Prison teachers strike

Kerri Carr

Teachers at the rally outside Parliament House

Teachers in Corrective Services and other supporters of public education in gaols took their protests to the gates of state parliament on September 14.

Corrective Services teachers took 24-hour strike action following the Baird government’s refusal to reverse its decision to outsource prison education. On May 12, Corrective Services NSW announced its draft Change Management Plan that would delete all Senior Correctional Education Officers, 35 of the 39 Educational Officers and all but 16 of the Correctional Teachers across the state, abolishing 138 of the current 158 qualified teacher positions.

Federation President Maurie Mulheron told the rally that with NSW having the highest recidivism rate in Australia “this is not the time to experiment with bad public policy to save $5 million”.

“Do we spend taxpayers’ money on just building more prisons and maintaining people in prison or do we give them educational programs where we know they’ve got a greater chance of taking up their role as a citizen within society and getting employment and paying taxes? I know which I would prefer as a model,” he said on a previous occasion.

Teacher at the Cessnock and Kariong correctional centres Julie Perry said external trainers were “business-focused, not education-focused”. She put the case for continuing identified Aboriginal teaching positions in NSW correctional centres — currently there are five but there are none in the government’s proposal.

“The ratio of identified positions in Corrective Services does not reflect the 35 per cent of Aboriginal and Torres Strait Islander people incarcerated. I am very, very concerned for our Aboriginal and Torres Strait Islander inmates as we will be even more disempowered if this move happens,” Ms Perry said.

“On behalf of the … Aboriginal and Torres Strait Islander people incarcerated in NSW, I please ask you to reverse this unworkable business decision and let us get on with our job of teaching the inmates.”

Greens MLC David Shoebridge said: “You cannot replace a professional teacher with a clerk. This is not just an attack on inmates; this is an attack on the very concept of the profession of teaching.”

“Minister Elliott does not believe you need to be a professional teacher to teach. Well, I’ve got a message for you, Mr Elliott, I’m marking your grades on this, the people of NSW are marking your grades on this and it’s a ruddy big fail. You fail, your policy fails.”

Labor leader Luke Foley said the government’s cuts were “economic rationalism gone mad”. He said that in the name of cost-cutting the government wants to sack working people who teach essential life skills to prisoners “to save money in the short term”.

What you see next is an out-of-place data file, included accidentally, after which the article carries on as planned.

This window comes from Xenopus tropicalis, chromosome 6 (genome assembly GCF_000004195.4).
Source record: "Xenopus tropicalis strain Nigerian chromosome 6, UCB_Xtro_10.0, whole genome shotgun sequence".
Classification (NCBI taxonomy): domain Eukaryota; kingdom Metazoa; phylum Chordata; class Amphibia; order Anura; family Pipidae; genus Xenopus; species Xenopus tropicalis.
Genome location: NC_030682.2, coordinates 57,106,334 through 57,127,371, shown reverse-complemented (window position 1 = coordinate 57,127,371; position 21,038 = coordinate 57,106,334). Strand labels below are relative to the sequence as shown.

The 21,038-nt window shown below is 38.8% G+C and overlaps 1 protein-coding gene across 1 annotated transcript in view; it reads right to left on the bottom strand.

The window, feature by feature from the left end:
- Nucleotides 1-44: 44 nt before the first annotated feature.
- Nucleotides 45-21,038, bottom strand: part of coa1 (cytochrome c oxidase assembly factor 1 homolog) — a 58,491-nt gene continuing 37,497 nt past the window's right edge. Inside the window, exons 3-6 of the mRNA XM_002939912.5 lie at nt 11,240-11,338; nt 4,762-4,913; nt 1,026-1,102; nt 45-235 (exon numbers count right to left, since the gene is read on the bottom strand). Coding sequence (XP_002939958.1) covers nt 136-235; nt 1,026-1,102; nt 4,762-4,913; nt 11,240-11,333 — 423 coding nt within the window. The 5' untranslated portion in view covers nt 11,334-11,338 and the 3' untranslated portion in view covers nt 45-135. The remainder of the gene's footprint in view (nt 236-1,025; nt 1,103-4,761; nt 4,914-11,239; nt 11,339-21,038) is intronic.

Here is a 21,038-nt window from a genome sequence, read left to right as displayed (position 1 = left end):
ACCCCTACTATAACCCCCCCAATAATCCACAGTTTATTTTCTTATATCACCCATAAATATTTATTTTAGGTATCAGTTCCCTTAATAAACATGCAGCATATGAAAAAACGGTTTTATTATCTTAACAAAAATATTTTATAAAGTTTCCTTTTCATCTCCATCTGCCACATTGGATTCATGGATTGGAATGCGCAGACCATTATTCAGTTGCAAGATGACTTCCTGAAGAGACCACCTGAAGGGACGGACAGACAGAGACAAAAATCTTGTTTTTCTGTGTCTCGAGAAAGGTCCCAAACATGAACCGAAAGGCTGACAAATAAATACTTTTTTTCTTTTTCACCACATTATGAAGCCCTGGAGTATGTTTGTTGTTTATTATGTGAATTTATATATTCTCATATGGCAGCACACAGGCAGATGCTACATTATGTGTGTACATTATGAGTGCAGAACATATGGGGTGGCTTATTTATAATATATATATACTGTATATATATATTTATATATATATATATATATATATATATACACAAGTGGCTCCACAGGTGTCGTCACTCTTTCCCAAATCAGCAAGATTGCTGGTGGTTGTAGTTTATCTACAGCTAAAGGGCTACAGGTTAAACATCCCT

“But we all know what the long term will be: an increased prison bill because recidivism goes up,” he added.

Labor shadow corrective services minister Guy Zangari acknowledged the “great work” Corrective Services teachers do with inmates. “No one else can do the work that you do — you are highly trained, you are highly skilled.”

Unions NSW Secretary Mark Morey said NSW prison teachers were at the forefront of reducing recidivism and yet the Coalition government was happy to cut their positions. The cuts would “continue to funnel people back into the prison system”, he said.

A letter from the Public Service Association was read out at the rally: “Only qualified teachers can deliver the education needed by the many prisoners who struggle with basic literacy and numeracy skills.... a disadvantage which no doubt has affected their life choices… The Baird-Berejiklian government has offered no case to support its blind push for privatisation and no evidence that this change will achieve anything other than reduce the effectiveness of the education programs currently in place. This is a government determined to dismantle our public services, and to do so without a mandate from the voters in NSW. But we are equally determined to join you in this fight against its extreme privatisation agenda. We have faith that by working together and supporting each other we can defend our public services.”

The rally was attended by teachers from Bathurst, Lithgow, Goulburn, Cessnock, Kariong, Emu Plain, Silverwater, Long Bay and Windsor. The rally was live streamed on You Tube, which allowed their colleagues from more remote correctional centres to hear the speeches.

Comments anger the profession

Teachers in prisons have been angered by Corrections Minister David Elliott’s comments to the Legislative Council.

He said he did “not necessarily” agree that teachers with bachelor’s degrees, master’s degrees and diplomas were best suited to deliver educational programs to inmates in prisons, in response to a question by Lynda Voltz MP on September 2.

“You do not need to have a bachelor’s degree to teach prisoners. This is about the prisoners; this is not about the teachers,” he said in response to further questioning.

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